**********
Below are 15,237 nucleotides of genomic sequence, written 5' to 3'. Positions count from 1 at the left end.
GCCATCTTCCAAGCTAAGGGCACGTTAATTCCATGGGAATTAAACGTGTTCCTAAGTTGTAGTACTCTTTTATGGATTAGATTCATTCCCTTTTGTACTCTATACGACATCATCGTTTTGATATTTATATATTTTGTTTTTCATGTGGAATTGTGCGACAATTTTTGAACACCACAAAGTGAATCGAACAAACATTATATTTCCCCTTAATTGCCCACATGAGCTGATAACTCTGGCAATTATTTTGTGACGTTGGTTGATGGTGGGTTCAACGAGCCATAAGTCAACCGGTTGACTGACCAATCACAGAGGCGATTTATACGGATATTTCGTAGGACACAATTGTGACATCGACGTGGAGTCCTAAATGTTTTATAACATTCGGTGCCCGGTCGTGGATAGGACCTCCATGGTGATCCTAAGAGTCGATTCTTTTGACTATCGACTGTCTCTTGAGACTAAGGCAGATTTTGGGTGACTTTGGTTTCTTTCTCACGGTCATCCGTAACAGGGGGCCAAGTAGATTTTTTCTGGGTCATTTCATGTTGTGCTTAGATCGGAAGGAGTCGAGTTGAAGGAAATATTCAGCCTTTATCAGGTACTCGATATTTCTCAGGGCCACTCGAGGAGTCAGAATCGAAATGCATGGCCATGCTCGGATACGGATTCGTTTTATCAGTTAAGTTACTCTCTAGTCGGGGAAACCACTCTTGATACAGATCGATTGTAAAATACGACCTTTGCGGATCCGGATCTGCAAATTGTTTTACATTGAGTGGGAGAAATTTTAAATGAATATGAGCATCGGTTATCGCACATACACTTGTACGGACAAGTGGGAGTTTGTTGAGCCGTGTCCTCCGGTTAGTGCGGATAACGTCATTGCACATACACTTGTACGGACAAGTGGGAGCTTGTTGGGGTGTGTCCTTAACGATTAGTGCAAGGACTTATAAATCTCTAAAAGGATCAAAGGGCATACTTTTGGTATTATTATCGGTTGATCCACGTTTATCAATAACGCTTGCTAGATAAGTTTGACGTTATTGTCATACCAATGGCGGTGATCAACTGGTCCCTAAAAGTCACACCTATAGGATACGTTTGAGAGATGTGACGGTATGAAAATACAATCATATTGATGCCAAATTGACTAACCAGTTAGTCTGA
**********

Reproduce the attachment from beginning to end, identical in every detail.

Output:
Below are 15,237 nucleotides of genomic sequence, written 5' to 3'. Positions count from 1 at the left end.
GCCATCTTCCAAGCTAAGGGCACGTTAATTCCATGGGAATTAAACGTGTTCCTAAGTTGTAGTACTCTTTTATGGATTAGATTCATTCCCTTTTGTACTCTATACGACATCATCGTTTTGATATTTATATATTTTGTTTTTCATGTGGAATTGTGCGACAATTTTTGAACACCACAAAGTGAATCGAACAAACATTATATTTCCCCTTAATTGCCCACATGAGCTGATAACTCTGGCAATTATTTTGTGACGTTGGTTGATGGTGGGTTCAACGAGCCATAAGTCAACCGGTTGACTGACCAATCACAGAGGCGATTTATACGGATATTTCGTAGGACACAATTGTGACATCGACGTGGAGTCCTAAATGTTTTATAACATTCGGTGCCCGGTCGTGGATAGGACCTCCATGGTGATCCTAAGAGTCGATTCTTTTGACTATCGACTGTCTCTTGAGACTAAGGCAGATTTTGGGTGACTTTGGTTTCTTTCTCACGGTCATCCGTAACAGGGGGCCAAGTAGATTTTTTCTGGGTCATTTCATGTTGTGCTTAGATCGGAAGGAGTCGAGTTGAAGGAAATATTCAGCCTTTATCAGGTACTCGATATTTCTCAGGGCCACTCGAGGAGTCAGAATCGAAATGCATGGCCATGCTCGGATACGGATTCGTTTTATCAGTTAAGTTACTCTCTAGTCGGGGAAACCACTCTTGATACAGATCGATTGTAAAATACGACCTTTGCGGATCCGGATCTGCAAATTGTTTTACATTGAGTGGGAGAAATTTTAAATGAATATGAGCATCGGTTATCGCACATACACTTGTACGGACAAGTGGGAGTTTGTTGAGCCGTGTCCTCCGGTTAGTGCGGATAACGTCATTGCACATACACTTGTACGGACAAGTGGGAGCTTGTTGGGGTGTGTCCTTAACGATTAGTGCAAGGACTTATAAATCTCTAAAAGGATCAAAGGGCATACTTTTGGTATTATTATCGGTTGATCCACGTTTATCAATAACGCTTGCTAGATAAGTTTGACGTTATTGTCATACCAATGGCGGTGATCAACTGGTCCCTAAAAGTCACACCTATAGGATACGTTTGAGAGATGTGACGGTATGAAAATACAATCATATTGATGCCAAATTGACTAACCAGTTAGTCTGA